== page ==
First Major Exhibition of Penobscot Marine Museum’s Photography Collection Opening in 2015
May 23 through October 18, 2015
In 2007 a group of 35,000 historic glass plate negatives and photographs were rescued from a flood by Kevin Johnson. Johnson then brought them to Penobscot Marine Museum for preservation, and become the museum’s Photography Archivist. Since then tens of thousands of negatives, prints, slides, postcards and daguerreotypes of images taken around the world have poured into the collection, making Penobscot Marine Museum’s historical photography collection one of the largest and most comprehensive in New England. Exploring the Magic of Photography: Painting with Light is the museum’s first major exhibition utilizing this photography collection. The exhibit will open at Penobscot Marine Museum in Searsport, Maine on May 23 and continue through October 18, 2015.
Exploring the Magic of Photography: Painting with Light is a campus-wide installation of multiple inter-active exhibits: a “selfie” wall on which visitors can post their “selfie” taken in the museum; a room-sized walk-in camera obscura in which visitors can experience firsthand how light traveling through a lens creates an image; a replica of an early 20th century darkroom complete with a glass plate negative enlarger; Through Her Lens: Women Photographers of Mid-Coast Maine, 1890-1920: an exhibit exploring the work of five women photographers; Twenty Best, the twenty most fascinating photographs in the collection, with an audio tour; Evolution of the Photographic Snapshot: 1888-2015, curated by retired photography professor Michael Simon; The Carters and the Lukes – Selections from the Red Boutilier Collection is an intimate portrait of two families of boat builders, one who built traditional wooden lobster boats for local fishermen and the other an innovator in the custom yacht business. These photographs, taken during the 1960’s and 1970’s, celebrate the uniquely Maine way of life of the Luke family in East Boothbay and the Carter family in Waldoboro. Photographer Red Boutilier captured an era in Maine boat building which set the standards for today’s Maine boat builders’ international reputation for excellence.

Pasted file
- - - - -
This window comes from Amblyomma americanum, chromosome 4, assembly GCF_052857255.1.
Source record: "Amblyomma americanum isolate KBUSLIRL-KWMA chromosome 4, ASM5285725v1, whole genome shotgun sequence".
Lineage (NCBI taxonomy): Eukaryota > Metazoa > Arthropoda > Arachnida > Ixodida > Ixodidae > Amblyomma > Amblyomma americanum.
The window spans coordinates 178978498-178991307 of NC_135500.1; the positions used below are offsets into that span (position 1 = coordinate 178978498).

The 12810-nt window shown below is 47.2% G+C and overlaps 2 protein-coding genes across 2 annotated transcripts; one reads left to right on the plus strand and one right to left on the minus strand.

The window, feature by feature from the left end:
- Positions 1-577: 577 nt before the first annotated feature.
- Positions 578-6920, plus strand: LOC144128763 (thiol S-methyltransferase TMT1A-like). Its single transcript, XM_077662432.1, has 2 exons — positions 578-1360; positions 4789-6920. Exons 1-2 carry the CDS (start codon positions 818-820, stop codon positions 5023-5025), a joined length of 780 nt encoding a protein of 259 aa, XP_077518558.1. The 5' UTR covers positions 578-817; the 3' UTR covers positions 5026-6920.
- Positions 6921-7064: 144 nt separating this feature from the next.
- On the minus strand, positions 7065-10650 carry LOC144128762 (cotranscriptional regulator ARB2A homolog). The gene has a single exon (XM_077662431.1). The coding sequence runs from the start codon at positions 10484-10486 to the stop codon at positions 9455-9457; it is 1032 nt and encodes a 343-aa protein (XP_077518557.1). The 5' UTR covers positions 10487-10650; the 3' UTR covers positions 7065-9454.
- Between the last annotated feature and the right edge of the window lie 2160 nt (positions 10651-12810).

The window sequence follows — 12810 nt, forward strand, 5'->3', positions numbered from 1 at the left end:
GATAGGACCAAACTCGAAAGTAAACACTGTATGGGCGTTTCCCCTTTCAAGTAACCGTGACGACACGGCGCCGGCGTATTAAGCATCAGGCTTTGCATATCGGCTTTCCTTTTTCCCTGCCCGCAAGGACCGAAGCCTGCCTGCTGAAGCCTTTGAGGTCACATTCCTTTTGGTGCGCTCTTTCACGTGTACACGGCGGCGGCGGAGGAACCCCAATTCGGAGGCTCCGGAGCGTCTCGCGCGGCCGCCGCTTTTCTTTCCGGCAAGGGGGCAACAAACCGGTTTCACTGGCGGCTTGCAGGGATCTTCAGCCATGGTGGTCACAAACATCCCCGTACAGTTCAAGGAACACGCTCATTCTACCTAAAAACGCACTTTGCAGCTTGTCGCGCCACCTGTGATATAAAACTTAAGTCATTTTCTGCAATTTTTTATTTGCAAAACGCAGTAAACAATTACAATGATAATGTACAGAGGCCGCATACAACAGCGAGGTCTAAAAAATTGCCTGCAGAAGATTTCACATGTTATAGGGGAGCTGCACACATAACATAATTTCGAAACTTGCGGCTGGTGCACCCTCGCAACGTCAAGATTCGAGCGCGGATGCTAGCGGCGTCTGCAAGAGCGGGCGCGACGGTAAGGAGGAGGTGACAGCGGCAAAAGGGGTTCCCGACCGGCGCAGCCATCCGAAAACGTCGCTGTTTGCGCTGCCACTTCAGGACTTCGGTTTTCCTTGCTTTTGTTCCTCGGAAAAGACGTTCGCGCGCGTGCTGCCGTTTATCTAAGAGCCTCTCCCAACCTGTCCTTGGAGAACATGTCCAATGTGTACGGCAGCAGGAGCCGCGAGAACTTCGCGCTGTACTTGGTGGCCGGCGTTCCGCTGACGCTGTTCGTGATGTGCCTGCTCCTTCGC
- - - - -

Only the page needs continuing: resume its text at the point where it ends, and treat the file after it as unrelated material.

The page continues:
Exhibition events include a film screening of The Maine Frontier: Through The Lens Of Isaac Walton Simpson with a companion multimedia presentation by filmmaker Sumner McKane; cyanotype-making workshops; pin-hole camera making workshops; tin-type demonstrations; and backdrops enabling visitors to take photographs of themselves “inside” historic photographs.
Exploring the Magic of Photography: Painting with Light is part of the Maine Photo Project (www.mainephotoproject.org), a year-long statewide celebration of photography in Maine, beginning in January 2015. This collaboration of twenty-six cultural organizations will offer exhibitions, a major publication, and a variety of programs exploring the state’s role as inspiration for photographers.
Through Her Lens: Women Photographers of Mid-Coast Maine, 1890-1920 is supported by a grant from the Maine Humanities Foundation.